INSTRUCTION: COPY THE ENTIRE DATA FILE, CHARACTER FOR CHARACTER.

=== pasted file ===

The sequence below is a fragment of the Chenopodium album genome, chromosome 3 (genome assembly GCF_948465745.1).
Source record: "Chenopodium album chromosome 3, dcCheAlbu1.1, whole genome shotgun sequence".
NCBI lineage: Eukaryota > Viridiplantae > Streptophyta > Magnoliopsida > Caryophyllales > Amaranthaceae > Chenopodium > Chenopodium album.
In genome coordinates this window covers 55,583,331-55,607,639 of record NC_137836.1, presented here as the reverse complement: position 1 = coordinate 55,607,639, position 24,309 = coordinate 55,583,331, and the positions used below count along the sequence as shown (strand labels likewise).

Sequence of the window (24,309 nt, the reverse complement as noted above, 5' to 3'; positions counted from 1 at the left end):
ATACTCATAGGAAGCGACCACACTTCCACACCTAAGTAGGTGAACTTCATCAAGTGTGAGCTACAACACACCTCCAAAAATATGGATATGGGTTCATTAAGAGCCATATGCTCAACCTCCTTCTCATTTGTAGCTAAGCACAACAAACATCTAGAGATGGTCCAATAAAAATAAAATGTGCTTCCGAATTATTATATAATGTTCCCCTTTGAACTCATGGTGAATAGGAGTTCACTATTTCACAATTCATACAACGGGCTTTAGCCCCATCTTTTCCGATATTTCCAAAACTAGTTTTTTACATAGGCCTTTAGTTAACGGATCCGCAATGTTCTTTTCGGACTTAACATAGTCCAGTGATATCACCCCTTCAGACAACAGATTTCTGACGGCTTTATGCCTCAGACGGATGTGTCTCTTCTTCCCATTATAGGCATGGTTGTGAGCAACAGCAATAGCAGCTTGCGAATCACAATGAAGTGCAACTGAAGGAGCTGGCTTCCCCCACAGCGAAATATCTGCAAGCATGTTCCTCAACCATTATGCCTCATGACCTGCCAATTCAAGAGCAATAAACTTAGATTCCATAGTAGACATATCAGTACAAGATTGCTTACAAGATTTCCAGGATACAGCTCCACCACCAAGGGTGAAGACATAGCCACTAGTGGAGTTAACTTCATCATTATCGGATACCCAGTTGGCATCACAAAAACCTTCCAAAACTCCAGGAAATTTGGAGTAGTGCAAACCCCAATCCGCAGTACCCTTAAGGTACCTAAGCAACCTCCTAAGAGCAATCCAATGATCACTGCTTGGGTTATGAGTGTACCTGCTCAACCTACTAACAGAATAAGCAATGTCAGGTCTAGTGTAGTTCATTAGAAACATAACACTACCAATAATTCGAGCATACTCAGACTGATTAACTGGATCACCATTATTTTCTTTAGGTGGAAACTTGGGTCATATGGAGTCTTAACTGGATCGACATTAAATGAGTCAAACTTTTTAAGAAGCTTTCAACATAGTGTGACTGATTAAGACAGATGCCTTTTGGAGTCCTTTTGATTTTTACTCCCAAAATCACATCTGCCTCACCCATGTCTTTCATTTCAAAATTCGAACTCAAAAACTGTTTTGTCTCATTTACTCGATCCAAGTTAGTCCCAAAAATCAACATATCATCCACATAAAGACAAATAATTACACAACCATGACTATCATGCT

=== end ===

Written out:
The sequence below is a fragment of the Chenopodium album genome, chromosome 3 (genome assembly GCF_948465745.1).
Source record: "Chenopodium album chromosome 3, dcCheAlbu1.1, whole genome shotgun sequence".
NCBI lineage: Eukaryota > Viridiplantae > Streptophyta > Magnoliopsida > Caryophyllales > Amaranthaceae > Chenopodium > Chenopodium album.
In genome coordinates this window covers 55,583,331-55,607,639 of record NC_137836.1, presented here as the reverse complement: position 1 = coordinate 55,607,639, position 24,309 = coordinate 55,583,331, and the positions used below count along the sequence as shown (strand labels likewise).

Sequence of the window (24,309 nt, the reverse complement as noted above, 5' to 3'; positions counted from 1 at the left end):
ATACTCATAGGAAGCGACCACACTTCCACACCTAAGTAGGTGAACTTCATCAAGTGTGAGCTACAACACACCTCCAAAAATATGGATATGGGTTCATTAAGAGCCATATGCTCAACCTCCTTCTCATTTGTAGCTAAGCACAACAAACATCTAGAGATGGTCCAATAAAAATAAAATGTGCTTCCGAATTATTATATAATGTTCCCCTTTGAACTCATGGTGAATAGGAGTTCACTATTTCACAATTCATACAACGGGCTTTAGCCCCATCTTTTCCGATATTTCCAAAACTAGTTTTTTACATAGGCCTTTAGTTAACGGATCCGCAATGTTCTTTTCGGACTTAACATAGTCCAGTGATATCACCCCTTCAGACAACAGATTTCTGACGGCTTTATGCCTCAGACGGATGTGTCTCTTCTTCCCATTATAGGCATGGTTGTGAGCAACAGCAATAGCAGCTTGCGAATCACAATGAAGTGCAACTGAAGGAGCTGGCTTCCCCCACAGCGAAATATCTGCAAGCATGTTCCTCAACCATTATGCCTCATGACCTGCCAATTCAAGAGCAATAAACTTAGATTCCATAGTAGACATATCAGTACAAGATTGCTTACAAGATTTCCAGGATACAGCTCCACCACCAAGGGTGAAGACATAGCCACTAGTGGAGTTAACTTCATCATTATCGGATACCCAGTTGGCATCACAAAAACCTTCCAAAACTCCAGGAAATTTGGAGTAGTGCAAACCCCAATCCGCAGTACCCTTAAGGTACCTAAGCAACCTCCTAAGAGCAATCCAATGATCACTGCTTGGGTTATGAGTGTACCTGCTCAACCTACTAACAGAATAAGCAATGTCAGGTCTAGTGTAGTTCATTAGAAACATAACACTACCAATAATTCGAGCATACTCAGACTGATTAACTGGATCACCATTATTTTCTTTAGGTGGAAACTTGGGTCATATGGAGTCTTAACTGGATCGACATTAAATGAGTCAAACTTTTTAAGAAGCTTTCAACATAGTGTGACTGATTAAGACAGATGCCTTTTGGAGTCCTTTTGATTTTTACTCCCAAAATCACATCTGCCTCACCCATGTCTTTCATTTCAAAATTCGAACTCAAAAACTGTTTTGTCTCATTTACTCGATCCAAGTTAGTCCCAAAAATCAACATATCATCCACATAAAGACAAATAATTACACAACCATGACTATCATGCT